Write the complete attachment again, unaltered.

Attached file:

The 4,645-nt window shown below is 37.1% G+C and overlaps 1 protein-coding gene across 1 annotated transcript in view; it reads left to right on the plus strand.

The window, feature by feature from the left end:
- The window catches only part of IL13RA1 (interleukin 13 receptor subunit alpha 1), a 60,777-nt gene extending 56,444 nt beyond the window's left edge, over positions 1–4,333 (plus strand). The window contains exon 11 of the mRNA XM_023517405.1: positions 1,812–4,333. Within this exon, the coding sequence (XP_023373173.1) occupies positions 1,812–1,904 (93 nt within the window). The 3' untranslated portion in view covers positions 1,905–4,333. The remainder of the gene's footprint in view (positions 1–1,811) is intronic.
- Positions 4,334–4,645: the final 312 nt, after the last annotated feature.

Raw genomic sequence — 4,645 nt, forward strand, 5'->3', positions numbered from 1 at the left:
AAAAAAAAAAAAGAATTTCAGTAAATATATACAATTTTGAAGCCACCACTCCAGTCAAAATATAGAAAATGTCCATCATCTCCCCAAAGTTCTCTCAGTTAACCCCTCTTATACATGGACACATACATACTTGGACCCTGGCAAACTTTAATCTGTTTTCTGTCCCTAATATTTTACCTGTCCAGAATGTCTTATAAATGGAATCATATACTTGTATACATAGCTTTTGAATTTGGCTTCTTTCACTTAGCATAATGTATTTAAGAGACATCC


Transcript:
The 4,645-nt window shown below is 37.1% G+C and overlaps 1 protein-coding gene across 1 annotated transcript in view; it reads left to right on the plus strand.

The window, feature by feature from the left end:
- The window catches only part of IL13RA1 (interleukin 13 receptor subunit alpha 1), a 60,777-nt gene extending 56,444 nt beyond the window's left edge, over positions 1–4,333 (plus strand). The window contains exon 11 of the mRNA XM_023517405.1: positions 1,812–4,333. Within this exon, the coding sequence (XP_023373173.1) occupies positions 1,812–1,904 (93 nt within the window). The 3' untranslated portion in view covers positions 1,905–4,333. The remainder of the gene's footprint in view (positions 1–1,811) is intronic.
- Positions 4,334–4,645: the final 312 nt, after the last annotated feature.

Raw genomic sequence — 4,645 nt, forward strand, 5'->3', positions numbered from 1 at the left:
AAAAAAAAAAAAGAATTTCAGTAAATATATACAATTTTGAAGCCACCACTCCAGTCAAAATATAGAAAATGTCCATCATCTCCCCAAAGTTCTCTCAGTTAACCCCTCTTATACATGGACACATACATACTTGGACCCTGGCAAACTTTAATCTGTTTTCTGTCCCTAATATTTTACCTGTCCAGAATGTCTTATAAATGGAATCATATACTTGTATACATAGCTTTTGAATTTGGCTTCTTTCACTTAGCATAATGTATTTAAGAGACATCC